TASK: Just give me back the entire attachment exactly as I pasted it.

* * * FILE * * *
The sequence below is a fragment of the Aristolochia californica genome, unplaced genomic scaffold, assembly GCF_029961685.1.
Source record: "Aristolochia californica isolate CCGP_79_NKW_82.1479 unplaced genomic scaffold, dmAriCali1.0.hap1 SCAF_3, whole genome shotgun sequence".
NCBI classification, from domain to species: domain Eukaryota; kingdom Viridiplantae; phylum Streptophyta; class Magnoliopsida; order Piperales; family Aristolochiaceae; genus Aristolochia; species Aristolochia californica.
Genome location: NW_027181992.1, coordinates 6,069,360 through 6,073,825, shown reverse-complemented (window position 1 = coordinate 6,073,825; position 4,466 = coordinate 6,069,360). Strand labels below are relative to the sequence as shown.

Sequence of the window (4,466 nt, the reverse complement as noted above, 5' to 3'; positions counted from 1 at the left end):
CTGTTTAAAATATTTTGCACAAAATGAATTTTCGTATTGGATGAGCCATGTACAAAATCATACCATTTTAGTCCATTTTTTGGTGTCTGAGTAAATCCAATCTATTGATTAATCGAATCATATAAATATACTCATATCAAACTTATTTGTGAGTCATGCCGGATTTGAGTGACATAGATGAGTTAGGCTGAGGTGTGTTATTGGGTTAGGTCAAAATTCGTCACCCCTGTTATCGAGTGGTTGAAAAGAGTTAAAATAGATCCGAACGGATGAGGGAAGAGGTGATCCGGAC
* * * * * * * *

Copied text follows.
The sequence below is a fragment of the Aristolochia californica genome, unplaced genomic scaffold, assembly GCF_029961685.1.
Source record: "Aristolochia californica isolate CCGP_79_NKW_82.1479 unplaced genomic scaffold, dmAriCali1.0.hap1 SCAF_3, whole genome shotgun sequence".
NCBI classification, from domain to species: domain Eukaryota; kingdom Viridiplantae; phylum Streptophyta; class Magnoliopsida; order Piperales; family Aristolochiaceae; genus Aristolochia; species Aristolochia californica.
Genome location: NW_027181992.1, coordinates 6,069,360 through 6,073,825, shown reverse-complemented (window position 1 = coordinate 6,073,825; position 4,466 = coordinate 6,069,360). Strand labels below are relative to the sequence as shown.

Sequence of the window (4,466 nt, the reverse complement as noted above, 5' to 3'; positions counted from 1 at the left end):
CTGTTTAAAATATTTTGCACAAAATGAATTTTCGTATTGGATGAGCCATGTACAAAATCATACCATTTTAGTCCATTTTTTGGTGTCTGAGTAAATCCAATCTATTGATTAATCGAATCATATAAATATACTCATATCAAACTTATTTGTGAGTCATGCCGGATTTGAGTGACATAGATGAGTTAGGCTGAGGTGTGTTATTGGGTTAGGTCAAAATTCGTCACCCCTGTTATCGAGTGGTTGAAAAGAGTTAAAATAGATCCGAACGGATGAGGGAAGAGGTGATCCGGAC